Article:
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I wrote about Zerynth just after the Embedded World show, where they gave a great demo of their Python virtual machine running an IoT demonstration on a PSoC Pioneer kit.

Like all good demos it was, in essence, really simple. They dropped a MikroE Weather Click board (with a Bosch BME280 humidity/pressure/temperature sensor) onto the Pioneer kit, read values over I2C into the PSoC application, which published the weather data to the cloud wirelessly whenever the CapSense button was pressed. Simple right? Yeah, of course it is simple - but only because Cypress has invested decades of R&D effort and millions of dollars into making the most robust and best performing CapSense and wireless solutions on the planet! But the demo is simple and the Zerynth stuff is cool.

Better still, late last week they formally announced the availability of the software in their excellent Zerynth Studio product. So go download it now!!!!

PSoC Pioneer kit running the Zerynth Python VM with a MikroE Arduino Uno shield and Weather Click sensor board

I am very excited about this collaboration. The Zerynth folk are really easy to work with and their excitement about the product is infectious. I think it has something to do with being young and Italian, and having perfect hair! When they are not making innovative products I imagine they just scoot around Pisa, on Vespas, calling out "ciao" to all the pretty people. Well, maybe that's just what I would do?

In case you hadn't figured it our yet, I've run out of things to write... I want to go learn Python and try it out on my Pioneer kit... and so should you... so get downloading and join the millennials by coding in Python. It'll make you feel years younger. And your hair will look good too.


Sharing My Eclipse Project

Posted by JamesT_21 Apr 4, 2019

When in the course of a developer’s life it becomes necessary to share a project, an Eclipse IDE (and ModusToolbox IDE is no exception) is both helpful and confusing. The use case we’re talking about here is: “I want to pack up my project and send it to someone for them to see, use, or comment on.” A perfect example is when you have a support question and the support engineer asks you to send them the project.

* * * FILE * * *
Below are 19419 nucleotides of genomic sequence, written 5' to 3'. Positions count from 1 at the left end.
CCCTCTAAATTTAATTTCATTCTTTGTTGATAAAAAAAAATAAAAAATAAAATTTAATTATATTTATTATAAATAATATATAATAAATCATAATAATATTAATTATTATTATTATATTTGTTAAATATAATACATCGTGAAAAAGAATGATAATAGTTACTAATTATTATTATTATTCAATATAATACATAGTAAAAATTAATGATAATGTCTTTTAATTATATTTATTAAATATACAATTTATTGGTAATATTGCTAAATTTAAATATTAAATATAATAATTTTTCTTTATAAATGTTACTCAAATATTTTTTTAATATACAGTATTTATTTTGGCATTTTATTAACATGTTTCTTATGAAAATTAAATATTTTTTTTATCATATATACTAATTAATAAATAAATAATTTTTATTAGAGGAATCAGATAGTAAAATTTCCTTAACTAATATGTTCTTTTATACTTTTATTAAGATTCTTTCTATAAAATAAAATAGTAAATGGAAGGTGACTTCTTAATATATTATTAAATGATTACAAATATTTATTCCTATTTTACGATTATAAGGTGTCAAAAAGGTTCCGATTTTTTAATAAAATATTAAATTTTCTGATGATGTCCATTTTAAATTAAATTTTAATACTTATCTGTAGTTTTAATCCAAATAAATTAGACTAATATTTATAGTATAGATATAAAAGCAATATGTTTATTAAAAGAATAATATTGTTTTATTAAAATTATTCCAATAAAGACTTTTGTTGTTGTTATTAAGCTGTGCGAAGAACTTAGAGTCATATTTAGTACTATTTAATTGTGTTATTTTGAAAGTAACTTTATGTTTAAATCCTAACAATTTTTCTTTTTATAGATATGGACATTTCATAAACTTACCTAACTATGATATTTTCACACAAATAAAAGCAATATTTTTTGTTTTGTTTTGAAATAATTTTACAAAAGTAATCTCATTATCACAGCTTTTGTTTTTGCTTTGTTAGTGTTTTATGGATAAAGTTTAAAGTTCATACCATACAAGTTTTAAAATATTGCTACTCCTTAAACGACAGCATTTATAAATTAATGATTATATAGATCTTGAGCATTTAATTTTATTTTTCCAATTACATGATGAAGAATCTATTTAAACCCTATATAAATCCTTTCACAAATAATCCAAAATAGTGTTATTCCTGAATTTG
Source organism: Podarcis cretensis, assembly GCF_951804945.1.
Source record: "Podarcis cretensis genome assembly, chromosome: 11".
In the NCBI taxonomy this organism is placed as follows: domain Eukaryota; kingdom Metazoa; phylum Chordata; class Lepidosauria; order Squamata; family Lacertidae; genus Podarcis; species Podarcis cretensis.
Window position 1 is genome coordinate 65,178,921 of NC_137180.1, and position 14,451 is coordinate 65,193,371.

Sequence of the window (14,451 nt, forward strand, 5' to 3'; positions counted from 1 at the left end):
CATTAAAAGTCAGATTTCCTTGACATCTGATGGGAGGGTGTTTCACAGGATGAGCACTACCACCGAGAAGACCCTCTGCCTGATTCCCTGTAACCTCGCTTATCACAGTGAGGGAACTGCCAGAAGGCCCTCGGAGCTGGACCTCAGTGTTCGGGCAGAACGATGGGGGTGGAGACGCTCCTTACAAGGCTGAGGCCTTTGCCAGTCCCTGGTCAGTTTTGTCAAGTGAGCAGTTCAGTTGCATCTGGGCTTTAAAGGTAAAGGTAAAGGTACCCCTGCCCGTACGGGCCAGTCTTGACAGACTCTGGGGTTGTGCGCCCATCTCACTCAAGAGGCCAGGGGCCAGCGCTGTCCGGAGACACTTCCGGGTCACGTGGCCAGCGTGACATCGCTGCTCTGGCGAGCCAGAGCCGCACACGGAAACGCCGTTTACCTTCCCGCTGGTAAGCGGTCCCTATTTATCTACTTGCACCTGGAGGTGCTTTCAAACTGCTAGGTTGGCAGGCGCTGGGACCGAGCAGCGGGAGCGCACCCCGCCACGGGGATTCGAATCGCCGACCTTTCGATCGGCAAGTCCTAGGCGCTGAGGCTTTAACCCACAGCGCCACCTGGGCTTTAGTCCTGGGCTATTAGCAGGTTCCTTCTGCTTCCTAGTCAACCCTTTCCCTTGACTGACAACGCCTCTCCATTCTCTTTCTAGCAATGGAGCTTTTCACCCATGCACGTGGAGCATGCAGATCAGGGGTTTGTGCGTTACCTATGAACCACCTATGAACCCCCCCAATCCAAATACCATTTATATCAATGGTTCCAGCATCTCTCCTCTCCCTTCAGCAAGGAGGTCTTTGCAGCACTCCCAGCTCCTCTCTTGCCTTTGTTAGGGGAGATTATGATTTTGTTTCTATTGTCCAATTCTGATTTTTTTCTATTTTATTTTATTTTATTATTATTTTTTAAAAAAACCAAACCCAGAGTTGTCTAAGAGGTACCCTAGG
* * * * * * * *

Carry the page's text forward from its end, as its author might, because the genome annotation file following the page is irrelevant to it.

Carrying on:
Here’s how.


Before we get started....

  • Pro Tip #1: Before archiving, select the projects in the project explorer. Then they are automatically selected for the archive.
  • Pro Tip #2: When you archive a project, do not include the Debug folder. The IDE regenerates this information, you don’t need to include it. You will save many, many megabytes of space excluding the Debug folder.


To send someone your project, you create a project archive. Use File > Export and then choose General > Archive file. In the resulting dialog, you’ll see your projects and all their elements. Select the project you want to include. Expand it to see all the “stuff” in the project, and deselect the Debug folder. Browse to where you want it to be, give it a name, and click Finish.

Now, how about the other side of this equation. Someone sent you an archive. How do I get it into the IDE? This is where Eclipse is confusing.


To import projects from the file system, use File > Import and then General. See the screenshot below. There are several wizards to choose from, one of which is called Archive File. Hey, I just created an archive file, so that’s what I should import it, right? WRONG! Silly you for being that logical.  

Instead, use Existing Projects into Workspace. Your archive includes an existing project. So you are importing the existing project.


For Existing Projects into Workspace, you specify that this is an archive file. Browse to it and click Finish.


Finally, as an aside, this and many other Eclipse oddities are discussed in my Eclipse Survival Guide. If you're new to Eclipse, you may want to check it out.  Happy Eclipsing!